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Reading myths and building literacy


Reading Myth: You should stop reading aloud to your child once they can read on their own.


Learning new words depends on hearing them, and children of all ages need to be exposed to as many words as possible. Reading aloud introduces students to as many as 32 million more words than their peers who are not read to.


  • Read out recipes, read an article in the newspaper, read a review, read an information report on a topic that interests your child, share the reading of their class novel.

The increase in word knowledge will also enhance their writing.

Always Building Literacy Skills!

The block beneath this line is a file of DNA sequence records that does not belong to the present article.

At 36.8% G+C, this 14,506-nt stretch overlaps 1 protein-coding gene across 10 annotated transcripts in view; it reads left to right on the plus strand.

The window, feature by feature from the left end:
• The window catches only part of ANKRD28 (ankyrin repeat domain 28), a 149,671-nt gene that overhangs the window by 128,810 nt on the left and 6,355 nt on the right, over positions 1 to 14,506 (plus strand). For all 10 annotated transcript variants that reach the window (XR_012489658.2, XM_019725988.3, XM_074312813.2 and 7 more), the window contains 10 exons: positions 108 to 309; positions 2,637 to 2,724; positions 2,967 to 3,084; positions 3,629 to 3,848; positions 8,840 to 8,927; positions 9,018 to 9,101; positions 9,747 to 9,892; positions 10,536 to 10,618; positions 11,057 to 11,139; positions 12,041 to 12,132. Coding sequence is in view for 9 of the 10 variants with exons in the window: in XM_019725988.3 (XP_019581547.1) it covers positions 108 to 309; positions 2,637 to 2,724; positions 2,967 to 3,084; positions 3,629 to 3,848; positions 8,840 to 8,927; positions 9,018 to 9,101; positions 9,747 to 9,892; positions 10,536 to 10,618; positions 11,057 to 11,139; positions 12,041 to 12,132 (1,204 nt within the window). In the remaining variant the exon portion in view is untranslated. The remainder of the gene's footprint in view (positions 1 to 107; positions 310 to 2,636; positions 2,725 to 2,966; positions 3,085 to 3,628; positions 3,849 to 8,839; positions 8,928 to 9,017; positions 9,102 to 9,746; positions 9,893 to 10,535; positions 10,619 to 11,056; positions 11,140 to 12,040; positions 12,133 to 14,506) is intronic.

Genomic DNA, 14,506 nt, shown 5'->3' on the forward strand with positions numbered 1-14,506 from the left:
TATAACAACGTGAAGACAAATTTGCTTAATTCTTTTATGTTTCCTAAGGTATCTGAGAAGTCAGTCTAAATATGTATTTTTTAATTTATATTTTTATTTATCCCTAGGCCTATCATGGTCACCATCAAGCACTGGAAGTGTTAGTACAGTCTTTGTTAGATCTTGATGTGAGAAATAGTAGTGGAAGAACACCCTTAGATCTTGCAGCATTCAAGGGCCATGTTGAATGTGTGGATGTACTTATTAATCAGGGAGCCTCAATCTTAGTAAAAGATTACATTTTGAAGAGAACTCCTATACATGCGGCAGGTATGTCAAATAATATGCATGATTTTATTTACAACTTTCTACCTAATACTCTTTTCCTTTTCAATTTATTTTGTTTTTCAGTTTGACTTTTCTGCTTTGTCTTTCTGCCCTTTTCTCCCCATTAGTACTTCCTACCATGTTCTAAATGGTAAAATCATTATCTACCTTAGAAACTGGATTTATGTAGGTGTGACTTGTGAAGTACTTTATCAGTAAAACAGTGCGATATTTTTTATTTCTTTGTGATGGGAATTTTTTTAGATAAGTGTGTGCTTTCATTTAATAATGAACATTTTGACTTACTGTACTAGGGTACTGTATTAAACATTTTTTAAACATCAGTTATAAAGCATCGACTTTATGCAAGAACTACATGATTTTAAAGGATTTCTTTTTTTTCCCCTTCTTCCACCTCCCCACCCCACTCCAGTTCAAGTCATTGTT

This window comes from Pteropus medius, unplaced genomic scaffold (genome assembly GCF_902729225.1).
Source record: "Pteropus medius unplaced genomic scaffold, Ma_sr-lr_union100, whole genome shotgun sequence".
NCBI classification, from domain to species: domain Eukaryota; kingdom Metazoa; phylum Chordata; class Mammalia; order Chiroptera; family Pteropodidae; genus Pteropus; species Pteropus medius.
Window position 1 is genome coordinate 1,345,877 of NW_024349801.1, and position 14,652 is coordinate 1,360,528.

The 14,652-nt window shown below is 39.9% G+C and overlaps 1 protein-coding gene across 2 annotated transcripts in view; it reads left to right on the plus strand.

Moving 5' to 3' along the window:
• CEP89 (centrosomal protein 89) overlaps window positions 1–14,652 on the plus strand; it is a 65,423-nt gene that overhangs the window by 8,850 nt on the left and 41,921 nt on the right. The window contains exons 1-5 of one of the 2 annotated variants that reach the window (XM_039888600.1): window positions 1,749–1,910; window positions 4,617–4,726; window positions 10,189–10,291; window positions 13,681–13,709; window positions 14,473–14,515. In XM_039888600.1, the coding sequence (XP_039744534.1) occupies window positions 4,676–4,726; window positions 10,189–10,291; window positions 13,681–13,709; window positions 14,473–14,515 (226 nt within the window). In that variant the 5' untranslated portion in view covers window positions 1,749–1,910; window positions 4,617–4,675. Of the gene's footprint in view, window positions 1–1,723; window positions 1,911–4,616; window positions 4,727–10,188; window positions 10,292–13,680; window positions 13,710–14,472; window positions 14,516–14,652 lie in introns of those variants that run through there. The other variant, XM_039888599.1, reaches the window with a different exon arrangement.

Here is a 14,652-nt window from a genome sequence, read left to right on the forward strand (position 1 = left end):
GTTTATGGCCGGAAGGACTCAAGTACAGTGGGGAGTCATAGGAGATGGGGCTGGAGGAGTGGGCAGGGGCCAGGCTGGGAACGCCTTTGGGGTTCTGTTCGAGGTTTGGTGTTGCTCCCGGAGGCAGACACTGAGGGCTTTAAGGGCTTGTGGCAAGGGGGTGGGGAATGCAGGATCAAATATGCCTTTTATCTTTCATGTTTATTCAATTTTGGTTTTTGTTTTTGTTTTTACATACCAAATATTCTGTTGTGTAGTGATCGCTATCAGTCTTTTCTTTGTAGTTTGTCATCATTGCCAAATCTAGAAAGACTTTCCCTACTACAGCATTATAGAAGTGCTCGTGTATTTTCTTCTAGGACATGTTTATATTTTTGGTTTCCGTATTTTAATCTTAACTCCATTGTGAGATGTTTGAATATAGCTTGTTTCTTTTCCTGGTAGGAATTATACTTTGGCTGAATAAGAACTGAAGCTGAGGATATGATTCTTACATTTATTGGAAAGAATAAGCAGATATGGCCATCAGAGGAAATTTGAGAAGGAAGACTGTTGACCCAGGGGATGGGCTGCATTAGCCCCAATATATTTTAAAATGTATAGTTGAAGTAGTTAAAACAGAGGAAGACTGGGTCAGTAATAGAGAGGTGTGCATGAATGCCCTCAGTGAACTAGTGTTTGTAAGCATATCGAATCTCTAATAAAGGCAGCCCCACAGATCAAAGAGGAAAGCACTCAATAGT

In 2019 students will be reading the following novels in Semester 1. The holidays are a great opportunity to get started.

  • Year 7 ‘Trash’
  • Year 8 ‘Digger J Jones’
  • Year 9 ‘Private Peaceful’

Reading these novels before returning to school will increase your child’s knowledge on the text and give them some prior knowledge for classroom conversations. This prior knowledge allows students to engage in conversations, feel comfortable about conversations and an opportunity to be more engaged in the learning.

Students have been working hard to develop their reading comprehension skills this year with many of them achieving some great growth.

Reading practice in the holidays = the maintenance and growth of skills.


  • Have discussions with your child about their novel.
  • Read their novel with them, to them.
  • Create a set reading time each day – a 20-minute block, two 10-minute blocks or four 5-minute blocks, whatever works for your child and family.
  • Model reading.

Mrs Karen McDougall, Literacy Coordinator